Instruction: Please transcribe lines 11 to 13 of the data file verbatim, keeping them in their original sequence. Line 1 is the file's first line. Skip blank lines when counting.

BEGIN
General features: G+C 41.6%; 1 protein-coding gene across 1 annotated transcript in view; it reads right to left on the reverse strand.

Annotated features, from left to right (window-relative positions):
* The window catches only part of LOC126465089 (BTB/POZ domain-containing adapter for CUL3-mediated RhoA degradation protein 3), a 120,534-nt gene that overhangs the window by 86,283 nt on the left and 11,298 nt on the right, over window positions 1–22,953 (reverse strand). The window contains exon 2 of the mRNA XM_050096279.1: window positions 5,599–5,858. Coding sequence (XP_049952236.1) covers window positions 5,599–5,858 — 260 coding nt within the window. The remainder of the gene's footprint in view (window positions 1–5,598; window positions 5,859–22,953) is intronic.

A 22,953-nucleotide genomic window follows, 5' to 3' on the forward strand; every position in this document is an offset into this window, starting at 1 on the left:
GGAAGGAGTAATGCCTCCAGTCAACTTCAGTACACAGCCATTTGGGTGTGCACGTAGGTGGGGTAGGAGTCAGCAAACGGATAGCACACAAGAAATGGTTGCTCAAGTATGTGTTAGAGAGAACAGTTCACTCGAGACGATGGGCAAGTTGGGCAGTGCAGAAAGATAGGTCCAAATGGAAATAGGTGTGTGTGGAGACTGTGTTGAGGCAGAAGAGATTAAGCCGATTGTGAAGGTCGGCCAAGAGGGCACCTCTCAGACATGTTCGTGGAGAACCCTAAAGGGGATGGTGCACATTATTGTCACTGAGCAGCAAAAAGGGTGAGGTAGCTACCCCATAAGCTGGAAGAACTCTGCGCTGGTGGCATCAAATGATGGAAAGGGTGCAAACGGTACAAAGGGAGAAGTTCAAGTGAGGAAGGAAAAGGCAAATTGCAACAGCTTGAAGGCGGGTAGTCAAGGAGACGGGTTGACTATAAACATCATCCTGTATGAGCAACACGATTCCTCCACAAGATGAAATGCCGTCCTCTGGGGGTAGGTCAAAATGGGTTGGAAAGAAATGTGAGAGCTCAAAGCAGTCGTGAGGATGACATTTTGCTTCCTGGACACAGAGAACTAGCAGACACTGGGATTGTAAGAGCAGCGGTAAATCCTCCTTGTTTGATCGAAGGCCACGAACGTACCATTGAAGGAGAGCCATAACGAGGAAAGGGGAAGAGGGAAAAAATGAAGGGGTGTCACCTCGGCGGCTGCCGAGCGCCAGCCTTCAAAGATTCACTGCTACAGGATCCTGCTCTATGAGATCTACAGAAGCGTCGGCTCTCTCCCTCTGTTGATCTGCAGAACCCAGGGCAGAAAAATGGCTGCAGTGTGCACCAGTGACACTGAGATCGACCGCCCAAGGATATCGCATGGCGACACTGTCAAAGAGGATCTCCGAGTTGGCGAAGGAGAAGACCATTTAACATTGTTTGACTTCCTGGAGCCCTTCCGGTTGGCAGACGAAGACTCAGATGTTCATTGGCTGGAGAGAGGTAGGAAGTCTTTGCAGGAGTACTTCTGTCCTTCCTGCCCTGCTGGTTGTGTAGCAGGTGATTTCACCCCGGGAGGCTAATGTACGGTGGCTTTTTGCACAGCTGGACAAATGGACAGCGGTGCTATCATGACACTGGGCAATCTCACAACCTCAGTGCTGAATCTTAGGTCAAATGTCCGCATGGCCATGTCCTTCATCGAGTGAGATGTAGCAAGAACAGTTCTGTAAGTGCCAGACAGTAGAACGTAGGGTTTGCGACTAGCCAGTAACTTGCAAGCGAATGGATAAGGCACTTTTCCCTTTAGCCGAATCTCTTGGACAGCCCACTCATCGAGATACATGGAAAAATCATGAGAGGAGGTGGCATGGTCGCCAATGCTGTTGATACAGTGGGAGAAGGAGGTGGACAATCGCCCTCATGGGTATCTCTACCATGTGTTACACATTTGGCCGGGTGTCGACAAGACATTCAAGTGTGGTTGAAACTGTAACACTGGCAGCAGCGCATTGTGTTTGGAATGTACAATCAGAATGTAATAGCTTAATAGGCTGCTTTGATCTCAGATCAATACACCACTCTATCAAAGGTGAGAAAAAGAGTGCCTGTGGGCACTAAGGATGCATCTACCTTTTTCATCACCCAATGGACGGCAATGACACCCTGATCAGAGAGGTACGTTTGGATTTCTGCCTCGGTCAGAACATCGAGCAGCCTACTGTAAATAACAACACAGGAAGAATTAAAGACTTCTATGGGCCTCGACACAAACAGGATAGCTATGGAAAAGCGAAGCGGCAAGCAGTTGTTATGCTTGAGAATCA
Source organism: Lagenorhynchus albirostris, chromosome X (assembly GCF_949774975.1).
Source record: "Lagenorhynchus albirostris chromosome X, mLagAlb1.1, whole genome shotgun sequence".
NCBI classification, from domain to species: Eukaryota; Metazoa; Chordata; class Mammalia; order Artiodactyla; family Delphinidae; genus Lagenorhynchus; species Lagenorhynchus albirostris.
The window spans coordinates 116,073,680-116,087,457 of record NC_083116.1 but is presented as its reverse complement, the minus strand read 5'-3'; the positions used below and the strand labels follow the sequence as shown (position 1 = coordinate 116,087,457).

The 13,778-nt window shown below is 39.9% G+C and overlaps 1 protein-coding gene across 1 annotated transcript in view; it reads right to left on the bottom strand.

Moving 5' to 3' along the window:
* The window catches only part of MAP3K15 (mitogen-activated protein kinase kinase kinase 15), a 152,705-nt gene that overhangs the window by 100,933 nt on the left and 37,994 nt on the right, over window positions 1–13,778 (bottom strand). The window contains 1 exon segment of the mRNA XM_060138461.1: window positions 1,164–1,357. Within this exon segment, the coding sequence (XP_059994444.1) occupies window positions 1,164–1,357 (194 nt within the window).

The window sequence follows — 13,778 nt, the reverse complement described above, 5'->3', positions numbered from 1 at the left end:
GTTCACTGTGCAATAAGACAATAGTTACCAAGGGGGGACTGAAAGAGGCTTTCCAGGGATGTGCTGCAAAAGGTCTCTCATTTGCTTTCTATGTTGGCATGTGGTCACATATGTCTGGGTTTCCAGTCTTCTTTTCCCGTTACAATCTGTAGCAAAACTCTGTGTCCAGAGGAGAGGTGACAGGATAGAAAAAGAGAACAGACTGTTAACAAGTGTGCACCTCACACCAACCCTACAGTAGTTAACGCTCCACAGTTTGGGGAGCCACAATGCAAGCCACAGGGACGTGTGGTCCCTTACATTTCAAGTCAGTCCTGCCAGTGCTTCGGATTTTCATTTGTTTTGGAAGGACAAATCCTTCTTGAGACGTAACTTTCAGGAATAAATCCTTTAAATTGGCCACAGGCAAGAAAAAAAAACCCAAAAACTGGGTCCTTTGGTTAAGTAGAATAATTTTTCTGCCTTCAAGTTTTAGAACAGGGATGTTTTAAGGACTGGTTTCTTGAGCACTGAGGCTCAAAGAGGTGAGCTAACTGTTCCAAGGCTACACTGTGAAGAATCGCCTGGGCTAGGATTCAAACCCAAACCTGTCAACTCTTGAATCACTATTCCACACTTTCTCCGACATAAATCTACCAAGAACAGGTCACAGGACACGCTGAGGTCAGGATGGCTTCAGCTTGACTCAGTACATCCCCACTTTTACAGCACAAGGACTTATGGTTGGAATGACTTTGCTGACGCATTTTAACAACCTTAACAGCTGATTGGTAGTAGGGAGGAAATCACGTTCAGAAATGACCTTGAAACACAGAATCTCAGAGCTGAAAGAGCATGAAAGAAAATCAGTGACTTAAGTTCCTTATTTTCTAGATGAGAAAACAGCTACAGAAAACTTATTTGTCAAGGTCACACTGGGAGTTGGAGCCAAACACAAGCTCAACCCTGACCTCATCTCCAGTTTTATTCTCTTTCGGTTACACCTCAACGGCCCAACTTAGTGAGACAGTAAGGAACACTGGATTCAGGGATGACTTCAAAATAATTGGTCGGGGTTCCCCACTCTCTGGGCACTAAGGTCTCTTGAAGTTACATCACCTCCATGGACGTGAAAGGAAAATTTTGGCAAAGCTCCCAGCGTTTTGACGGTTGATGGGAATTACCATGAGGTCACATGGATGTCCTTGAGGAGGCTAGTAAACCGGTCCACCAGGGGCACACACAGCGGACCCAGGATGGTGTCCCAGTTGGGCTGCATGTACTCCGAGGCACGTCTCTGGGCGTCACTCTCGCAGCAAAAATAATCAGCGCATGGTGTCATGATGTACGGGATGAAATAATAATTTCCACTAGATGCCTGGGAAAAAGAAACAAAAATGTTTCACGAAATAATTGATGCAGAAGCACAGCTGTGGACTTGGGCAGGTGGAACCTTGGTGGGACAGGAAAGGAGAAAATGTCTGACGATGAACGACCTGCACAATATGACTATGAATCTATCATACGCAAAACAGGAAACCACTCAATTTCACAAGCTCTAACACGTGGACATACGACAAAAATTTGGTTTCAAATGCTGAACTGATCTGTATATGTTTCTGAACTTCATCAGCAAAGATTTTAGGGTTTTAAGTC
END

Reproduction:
Moving 5' to 3' along the window:
* The window catches only part of MAP3K15 (mitogen-activated protein kinase kinase kinase 15), a 152,705-nt gene that overhangs the window by 100,933 nt on the left and 37,994 nt on the right, over window positions 1–13,778 (bottom strand). The window contains 1 exon segment of the mRNA XM_060138461.1: window positions 1,164–1,357. Within this exon segment, the coding sequence (XP_059994444.1) occupies window positions 1,164–1,357 (194 nt within the window).

The window sequence follows — 13,778 nt, the reverse complement described above, 5'->3', positions numbered from 1 at the left end: